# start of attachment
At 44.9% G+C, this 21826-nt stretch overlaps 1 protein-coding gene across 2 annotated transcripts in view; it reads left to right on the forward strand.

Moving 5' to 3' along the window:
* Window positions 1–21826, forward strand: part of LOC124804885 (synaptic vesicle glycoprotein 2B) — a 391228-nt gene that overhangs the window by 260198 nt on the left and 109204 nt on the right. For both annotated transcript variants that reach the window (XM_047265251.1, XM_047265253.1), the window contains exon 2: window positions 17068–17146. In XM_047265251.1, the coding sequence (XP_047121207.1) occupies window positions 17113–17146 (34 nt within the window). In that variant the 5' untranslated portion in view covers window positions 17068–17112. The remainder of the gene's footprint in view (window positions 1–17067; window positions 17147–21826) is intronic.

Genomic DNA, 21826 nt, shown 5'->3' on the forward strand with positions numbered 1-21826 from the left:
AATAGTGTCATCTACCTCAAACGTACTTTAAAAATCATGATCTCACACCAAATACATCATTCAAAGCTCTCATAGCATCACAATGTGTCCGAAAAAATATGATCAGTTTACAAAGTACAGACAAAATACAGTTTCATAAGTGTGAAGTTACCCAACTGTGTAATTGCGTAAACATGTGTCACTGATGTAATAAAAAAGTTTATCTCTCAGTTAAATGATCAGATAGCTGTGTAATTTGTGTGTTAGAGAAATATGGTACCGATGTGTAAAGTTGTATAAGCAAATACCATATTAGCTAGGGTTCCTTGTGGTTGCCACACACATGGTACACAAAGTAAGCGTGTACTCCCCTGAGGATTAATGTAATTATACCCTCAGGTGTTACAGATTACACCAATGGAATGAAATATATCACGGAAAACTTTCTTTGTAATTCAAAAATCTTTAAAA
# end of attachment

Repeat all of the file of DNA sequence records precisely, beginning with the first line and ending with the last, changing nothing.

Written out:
At 44.9% G+C, this 21826-nt stretch overlaps 1 protein-coding gene across 2 annotated transcripts in view; it reads left to right on the forward strand.

Moving 5' to 3' along the window:
* Window positions 1–21826, forward strand: part of LOC124804885 (synaptic vesicle glycoprotein 2B) — a 391228-nt gene that overhangs the window by 260198 nt on the left and 109204 nt on the right. For both annotated transcript variants that reach the window (XM_047265251.1, XM_047265253.1), the window contains exon 2: window positions 17068–17146. In XM_047265251.1, the coding sequence (XP_047121207.1) occupies window positions 17113–17146 (34 nt within the window). In that variant the 5' untranslated portion in view covers window positions 17068–17112. The remainder of the gene's footprint in view (window positions 1–17067; window positions 17147–21826) is intronic.

Genomic DNA, 21826 nt, shown 5'->3' on the forward strand with positions numbered 1-21826 from the left:
AATAGTGTCATCTACCTCAAACGTACTTTAAAAATCATGATCTCACACCAAATACATCATTCAAAGCTCTCATAGCATCACAATGTGTCCGAAAAAATATGATCAGTTTACAAAGTACAGACAAAATACAGTTTCATAAGTGTGAAGTTACCCAACTGTGTAATTGCGTAAACATGTGTCACTGATGTAATAAAAAAGTTTATCTCTCAGTTAAATGATCAGATAGCTGTGTAATTTGTGTGTTAGAGAAATATGGTACCGATGTGTAAAGTTGTATAAGCAAATACCATATTAGCTAGGGTTCCTTGTGGTTGCCACACACATGGTACACAAAGTAAGCGTGTACTCCCCTGAGGATTAATGTAATTATACCCTCAGGTGTTACAGATTACACCAATGGAATGAAATATATCACGGAAAACTTTCTTTGTAATTCAAAAATCTTTAAAA